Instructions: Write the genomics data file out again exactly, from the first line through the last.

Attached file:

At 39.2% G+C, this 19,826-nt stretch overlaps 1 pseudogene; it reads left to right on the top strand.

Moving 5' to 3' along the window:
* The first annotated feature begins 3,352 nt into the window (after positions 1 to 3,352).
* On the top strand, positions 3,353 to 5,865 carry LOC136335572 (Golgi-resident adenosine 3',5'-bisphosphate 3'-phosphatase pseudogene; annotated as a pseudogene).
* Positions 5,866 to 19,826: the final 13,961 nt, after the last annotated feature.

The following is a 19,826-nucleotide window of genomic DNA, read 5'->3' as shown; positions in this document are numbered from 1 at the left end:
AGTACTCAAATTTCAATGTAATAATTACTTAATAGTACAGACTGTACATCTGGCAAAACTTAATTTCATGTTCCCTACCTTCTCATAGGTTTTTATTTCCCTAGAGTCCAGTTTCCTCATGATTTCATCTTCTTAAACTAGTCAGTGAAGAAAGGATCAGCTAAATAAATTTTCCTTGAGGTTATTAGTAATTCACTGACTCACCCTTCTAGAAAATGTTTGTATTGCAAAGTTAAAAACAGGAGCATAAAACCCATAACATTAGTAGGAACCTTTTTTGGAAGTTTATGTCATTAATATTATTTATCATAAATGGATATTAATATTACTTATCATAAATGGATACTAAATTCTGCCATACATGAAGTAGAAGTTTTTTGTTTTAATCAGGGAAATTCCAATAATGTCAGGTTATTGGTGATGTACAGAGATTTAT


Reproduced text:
At 39.2% G+C, this 19,826-nt stretch overlaps 1 pseudogene; it reads left to right on the top strand.

Moving 5' to 3' along the window:
* The first annotated feature begins 3,352 nt into the window (after positions 1 to 3,352).
* On the top strand, positions 3,353 to 5,865 carry LOC136335572 (Golgi-resident adenosine 3',5'-bisphosphate 3'-phosphatase pseudogene; annotated as a pseudogene).
* Positions 5,866 to 19,826: the final 13,961 nt, after the last annotated feature.

The following is a 19,826-nucleotide window of genomic DNA, read 5'->3' as shown; positions in this document are numbered from 1 at the left end:
AGTACTCAAATTTCAATGTAATAATTACTTAATAGTACAGACTGTACATCTGGCAAAACTTAATTTCATGTTCCCTACCTTCTCATAGGTTTTTATTTCCCTAGAGTCCAGTTTCCTCATGATTTCATCTTCTTAAACTAGTCAGTGAAGAAAGGATCAGCTAAATAAATTTTCCTTGAGGTTATTAGTAATTCACTGACTCACCCTTCTAGAAAATGTTTGTATTGCAAAGTTAAAAACAGGAGCATAAAACCCATAACATTAGTAGGAACCTTTTTTGGAAGTTTATGTCATTAATATTATTTATCATAAATGGATATTAATATTACTTATCATAAATGGATACTAAATTCTGCCATACATGAAGTAGAAGTTTTTTGTTTTAATCAGGGAAATTCCAATAATGTCAGGTTATTGGTGATGTACAGAGATTTAT